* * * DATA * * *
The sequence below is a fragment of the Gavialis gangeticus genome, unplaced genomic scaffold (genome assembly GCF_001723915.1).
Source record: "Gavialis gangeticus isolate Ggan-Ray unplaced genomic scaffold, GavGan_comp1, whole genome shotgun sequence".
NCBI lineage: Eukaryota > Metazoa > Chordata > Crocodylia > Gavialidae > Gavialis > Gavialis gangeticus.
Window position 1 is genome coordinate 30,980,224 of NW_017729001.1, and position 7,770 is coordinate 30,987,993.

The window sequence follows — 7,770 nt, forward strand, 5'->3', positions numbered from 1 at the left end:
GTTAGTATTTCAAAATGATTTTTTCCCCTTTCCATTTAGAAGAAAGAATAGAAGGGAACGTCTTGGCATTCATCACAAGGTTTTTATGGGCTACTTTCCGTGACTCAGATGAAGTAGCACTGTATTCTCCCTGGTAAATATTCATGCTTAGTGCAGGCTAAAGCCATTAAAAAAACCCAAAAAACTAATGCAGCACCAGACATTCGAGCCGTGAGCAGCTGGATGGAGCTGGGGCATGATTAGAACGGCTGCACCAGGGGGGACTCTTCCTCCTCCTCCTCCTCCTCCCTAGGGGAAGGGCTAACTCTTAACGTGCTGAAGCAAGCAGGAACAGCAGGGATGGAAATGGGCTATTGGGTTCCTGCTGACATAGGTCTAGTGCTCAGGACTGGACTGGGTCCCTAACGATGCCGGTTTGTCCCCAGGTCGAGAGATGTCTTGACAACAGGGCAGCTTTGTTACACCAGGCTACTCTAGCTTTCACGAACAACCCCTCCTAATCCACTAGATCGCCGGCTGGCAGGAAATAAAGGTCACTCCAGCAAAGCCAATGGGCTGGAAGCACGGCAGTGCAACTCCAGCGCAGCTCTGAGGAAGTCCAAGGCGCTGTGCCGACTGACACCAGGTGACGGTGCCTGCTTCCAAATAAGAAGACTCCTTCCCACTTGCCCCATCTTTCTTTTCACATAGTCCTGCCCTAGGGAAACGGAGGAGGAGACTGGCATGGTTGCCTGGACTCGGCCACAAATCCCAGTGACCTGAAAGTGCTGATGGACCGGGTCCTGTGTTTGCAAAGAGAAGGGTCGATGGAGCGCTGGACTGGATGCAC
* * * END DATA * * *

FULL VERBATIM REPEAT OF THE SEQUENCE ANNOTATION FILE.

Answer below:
The sequence below is a fragment of the Gavialis gangeticus genome, unplaced genomic scaffold (genome assembly GCF_001723915.1).
Source record: "Gavialis gangeticus isolate Ggan-Ray unplaced genomic scaffold, GavGan_comp1, whole genome shotgun sequence".
NCBI lineage: Eukaryota > Metazoa > Chordata > Crocodylia > Gavialidae > Gavialis > Gavialis gangeticus.
Window position 1 is genome coordinate 30,980,224 of NW_017729001.1, and position 7,770 is coordinate 30,987,993.

The window sequence follows — 7,770 nt, forward strand, 5'->3', positions numbered from 1 at the left end:
GTTAGTATTTCAAAATGATTTTTTCCCCTTTCCATTTAGAAGAAAGAATAGAAGGGAACGTCTTGGCATTCATCACAAGGTTTTTATGGGCTACTTTCCGTGACTCAGATGAAGTAGCACTGTATTCTCCCTGGTAAATATTCATGCTTAGTGCAGGCTAAAGCCATTAAAAAAACCCAAAAAACTAATGCAGCACCAGACATTCGAGCCGTGAGCAGCTGGATGGAGCTGGGGCATGATTAGAACGGCTGCACCAGGGGGGACTCTTCCTCCTCCTCCTCCTCCTCCCTAGGGGAAGGGCTAACTCTTAACGTGCTGAAGCAAGCAGGAACAGCAGGGATGGAAATGGGCTATTGGGTTCCTGCTGACATAGGTCTAGTGCTCAGGACTGGACTGGGTCCCTAACGATGCCGGTTTGTCCCCAGGTCGAGAGATGTCTTGACAACAGGGCAGCTTTGTTACACCAGGCTACTCTAGCTTTCACGAACAACCCCTCCTAATCCACTAGATCGCCGGCTGGCAGGAAATAAAGGTCACTCCAGCAAAGCCAATGGGCTGGAAGCACGGCAGTGCAACTCCAGCGCAGCTCTGAGGAAGTCCAAGGCGCTGTGCCGACTGACACCAGGTGACGGTGCCTGCTTCCAAATAAGAAGACTCCTTCCCACTTGCCCCATCTTTCTTTTCACATAGTCCTGCCCTAGGGAAACGGAGGAGGAGACTGGCATGGTTGCCTGGACTCGGCCACAAATCCCAGTGACCTGAAAGTGCTGATGGACCGGGTCCTGTGTTTGCAAAGAGAAGGGTCGATGGAGCGCTGGACTGGATGCAC